By if-admin | March 14, 2013
Sick, twisted, immoral – just some of the words to describe people who post derogatory and sometimes disgusting comments about sensitive topics online.
The rise of social media has given these people, or “trolls” as they are known, a platform to write hateful comments towards celebrities, families who have suffered bereavements or anyone they choose, all from behind a keyboard.
Over the last few years, there has been a number of instances of “trolls” sending death threats on Twitter to numerous celebrities, or sending hurtful messages in a bit to provoke a reaction. One man took action though this week, and has been heralded online for his actions.
Curtis Woodhouse, the boxer and former light-welterweight champion, received months of abuse from one Twitter user, and decided to take action into his own hands.
The Guardian reports:
“The boxer was so enraged with the tweets from Jimmyob88 that he offered his followers a £1,000 reward if they could help him locate the culprit. Woodhouse’s growing number of Twitter followers chipped in and managed to track down his troll.
Woodhouse set off to find his troll, tweeting a photograph of the street on which Jimmyob88 lived. “Right Jimbob, I’m here,” he wrote, adding: “Someone tell me what number he lives at or do I have to knock on every door #itsshowtime.”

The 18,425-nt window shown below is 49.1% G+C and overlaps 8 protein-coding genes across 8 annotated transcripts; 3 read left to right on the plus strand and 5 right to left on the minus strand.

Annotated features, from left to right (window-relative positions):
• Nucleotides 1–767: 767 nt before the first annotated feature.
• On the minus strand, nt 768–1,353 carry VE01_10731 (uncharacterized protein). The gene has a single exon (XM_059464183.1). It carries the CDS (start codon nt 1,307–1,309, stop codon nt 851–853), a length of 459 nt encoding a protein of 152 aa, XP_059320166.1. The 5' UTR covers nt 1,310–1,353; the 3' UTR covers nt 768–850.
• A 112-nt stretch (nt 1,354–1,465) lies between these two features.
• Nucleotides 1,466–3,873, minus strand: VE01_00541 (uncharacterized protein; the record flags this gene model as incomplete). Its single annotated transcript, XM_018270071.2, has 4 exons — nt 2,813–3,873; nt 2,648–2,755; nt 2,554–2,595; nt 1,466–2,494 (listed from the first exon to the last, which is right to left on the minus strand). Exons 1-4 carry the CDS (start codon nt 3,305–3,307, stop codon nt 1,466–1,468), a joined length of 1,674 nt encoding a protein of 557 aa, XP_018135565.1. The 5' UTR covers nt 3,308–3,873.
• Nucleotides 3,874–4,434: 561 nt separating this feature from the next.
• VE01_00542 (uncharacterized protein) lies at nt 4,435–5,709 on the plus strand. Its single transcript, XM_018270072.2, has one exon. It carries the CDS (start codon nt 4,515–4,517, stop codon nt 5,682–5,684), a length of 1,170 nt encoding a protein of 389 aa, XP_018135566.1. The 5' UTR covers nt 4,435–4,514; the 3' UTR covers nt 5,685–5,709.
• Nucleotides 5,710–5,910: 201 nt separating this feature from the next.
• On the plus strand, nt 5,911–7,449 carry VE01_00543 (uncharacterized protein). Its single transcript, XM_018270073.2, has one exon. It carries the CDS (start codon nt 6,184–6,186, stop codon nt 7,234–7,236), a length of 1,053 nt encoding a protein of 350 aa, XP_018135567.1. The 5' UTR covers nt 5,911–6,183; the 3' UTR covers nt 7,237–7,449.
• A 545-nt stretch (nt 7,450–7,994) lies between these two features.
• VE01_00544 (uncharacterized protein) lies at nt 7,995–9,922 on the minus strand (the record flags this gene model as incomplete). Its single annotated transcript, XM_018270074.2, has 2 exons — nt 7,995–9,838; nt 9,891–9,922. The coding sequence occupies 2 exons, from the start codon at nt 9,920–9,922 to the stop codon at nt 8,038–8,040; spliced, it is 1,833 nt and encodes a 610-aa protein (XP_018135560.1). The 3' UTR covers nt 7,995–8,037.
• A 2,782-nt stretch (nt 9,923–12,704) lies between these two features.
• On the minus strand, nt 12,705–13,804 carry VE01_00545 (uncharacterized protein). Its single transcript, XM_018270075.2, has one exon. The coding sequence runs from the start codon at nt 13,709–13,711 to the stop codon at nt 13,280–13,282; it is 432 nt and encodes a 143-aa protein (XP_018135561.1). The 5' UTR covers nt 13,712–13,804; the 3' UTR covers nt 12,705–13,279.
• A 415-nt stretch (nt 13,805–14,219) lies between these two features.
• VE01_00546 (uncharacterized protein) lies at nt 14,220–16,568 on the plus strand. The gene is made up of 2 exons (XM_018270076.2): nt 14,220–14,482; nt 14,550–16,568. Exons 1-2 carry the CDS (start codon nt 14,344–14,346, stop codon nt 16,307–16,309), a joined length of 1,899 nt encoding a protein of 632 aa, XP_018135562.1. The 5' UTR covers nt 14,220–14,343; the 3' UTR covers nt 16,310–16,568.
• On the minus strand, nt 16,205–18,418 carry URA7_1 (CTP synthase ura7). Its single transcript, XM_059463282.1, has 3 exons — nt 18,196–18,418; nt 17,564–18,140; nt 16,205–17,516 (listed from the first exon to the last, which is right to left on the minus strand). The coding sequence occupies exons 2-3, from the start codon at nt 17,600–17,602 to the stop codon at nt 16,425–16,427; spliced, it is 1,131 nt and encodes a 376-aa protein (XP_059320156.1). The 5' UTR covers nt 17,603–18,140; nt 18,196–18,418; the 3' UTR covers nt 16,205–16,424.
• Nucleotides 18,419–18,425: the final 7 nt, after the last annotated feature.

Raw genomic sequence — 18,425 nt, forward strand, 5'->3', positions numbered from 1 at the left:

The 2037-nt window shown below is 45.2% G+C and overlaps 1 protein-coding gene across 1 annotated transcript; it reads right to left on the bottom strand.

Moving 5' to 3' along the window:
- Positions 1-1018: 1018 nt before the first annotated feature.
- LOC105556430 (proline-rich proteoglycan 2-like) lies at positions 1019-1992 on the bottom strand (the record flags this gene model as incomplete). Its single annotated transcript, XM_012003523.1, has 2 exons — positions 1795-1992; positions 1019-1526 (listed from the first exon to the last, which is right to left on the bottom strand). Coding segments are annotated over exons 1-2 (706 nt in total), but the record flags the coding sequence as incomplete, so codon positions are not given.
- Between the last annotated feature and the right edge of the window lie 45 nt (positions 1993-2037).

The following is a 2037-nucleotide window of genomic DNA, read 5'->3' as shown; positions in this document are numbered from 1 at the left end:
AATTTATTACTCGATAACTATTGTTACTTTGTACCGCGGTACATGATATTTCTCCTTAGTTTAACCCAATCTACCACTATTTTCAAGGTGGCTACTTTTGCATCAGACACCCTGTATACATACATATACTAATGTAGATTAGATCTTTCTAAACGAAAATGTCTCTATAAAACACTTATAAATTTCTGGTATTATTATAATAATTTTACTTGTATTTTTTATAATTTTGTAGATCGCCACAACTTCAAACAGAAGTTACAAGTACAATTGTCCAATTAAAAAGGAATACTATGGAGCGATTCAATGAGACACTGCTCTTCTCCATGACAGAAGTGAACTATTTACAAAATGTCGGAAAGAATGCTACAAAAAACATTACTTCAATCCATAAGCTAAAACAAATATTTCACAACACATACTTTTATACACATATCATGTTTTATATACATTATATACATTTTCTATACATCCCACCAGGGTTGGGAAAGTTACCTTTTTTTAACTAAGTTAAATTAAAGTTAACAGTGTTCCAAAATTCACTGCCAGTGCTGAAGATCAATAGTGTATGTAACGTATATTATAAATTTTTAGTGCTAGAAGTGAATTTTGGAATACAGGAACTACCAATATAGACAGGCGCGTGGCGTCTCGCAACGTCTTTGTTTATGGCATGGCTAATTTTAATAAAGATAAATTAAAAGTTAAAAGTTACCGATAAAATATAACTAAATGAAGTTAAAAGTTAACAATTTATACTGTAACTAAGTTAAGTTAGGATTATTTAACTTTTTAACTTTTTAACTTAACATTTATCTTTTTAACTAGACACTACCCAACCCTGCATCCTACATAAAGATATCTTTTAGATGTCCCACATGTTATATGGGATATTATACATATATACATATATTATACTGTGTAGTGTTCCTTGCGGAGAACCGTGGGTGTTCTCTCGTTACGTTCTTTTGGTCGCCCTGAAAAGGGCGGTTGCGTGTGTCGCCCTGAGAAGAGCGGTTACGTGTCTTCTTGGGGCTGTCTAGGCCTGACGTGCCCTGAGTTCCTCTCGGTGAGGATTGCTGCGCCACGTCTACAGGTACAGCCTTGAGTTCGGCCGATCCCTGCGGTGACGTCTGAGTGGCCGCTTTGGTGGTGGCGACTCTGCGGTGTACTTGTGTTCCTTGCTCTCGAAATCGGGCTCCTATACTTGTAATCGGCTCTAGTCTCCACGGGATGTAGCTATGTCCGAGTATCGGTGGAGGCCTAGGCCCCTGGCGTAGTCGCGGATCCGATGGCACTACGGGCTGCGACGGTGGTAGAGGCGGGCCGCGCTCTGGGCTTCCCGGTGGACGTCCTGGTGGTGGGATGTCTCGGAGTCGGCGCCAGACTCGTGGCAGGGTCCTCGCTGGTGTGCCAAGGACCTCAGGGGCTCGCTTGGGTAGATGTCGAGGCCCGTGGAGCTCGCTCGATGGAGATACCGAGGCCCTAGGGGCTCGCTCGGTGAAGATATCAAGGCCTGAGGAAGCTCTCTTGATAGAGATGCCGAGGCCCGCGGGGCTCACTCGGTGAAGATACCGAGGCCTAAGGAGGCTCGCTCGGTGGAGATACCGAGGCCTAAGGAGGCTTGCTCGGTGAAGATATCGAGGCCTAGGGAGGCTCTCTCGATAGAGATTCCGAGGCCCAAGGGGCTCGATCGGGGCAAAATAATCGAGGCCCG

Realising the error of his ways, Jimmyob88 replied: “I am sorry it’s getting a bit out of hand. I am in the wrong. I accept that.” A triumphant Woodhouse went home, joking that he could have saved himself some petrol money by blocking his cowardly abuser.
Whilst we don’t condone violence towards so-called “trolls” on Twitter, by standing up and taking action this one troll has learned the error of his ways.
For brands using social media, this isn’t really an option. Customer service on Facebook and Twitter is commonplace now, with companies using social media as a platform to deal with customers and solve complaints. But what do you do with those hardcore customers who hate your company no matter what you do or say?
The answer: get creative. For those people on social media that have a problem with your company for no apparent reason, this is the way to go. Last year, Bodyform received a complaint from Richard Neill, who complained that they had lied in their adverts. Bodyform got creative with their response and produced the video below, not only rendering the complaint null and void but earning admiration and respect from people across the world.
Unfortunately “trolls” are not going to go away any time soon. Until the law steps in and cracks down on this behaviour, the only answer is to do one thing: get creative and outsmart the naysayers to succeed.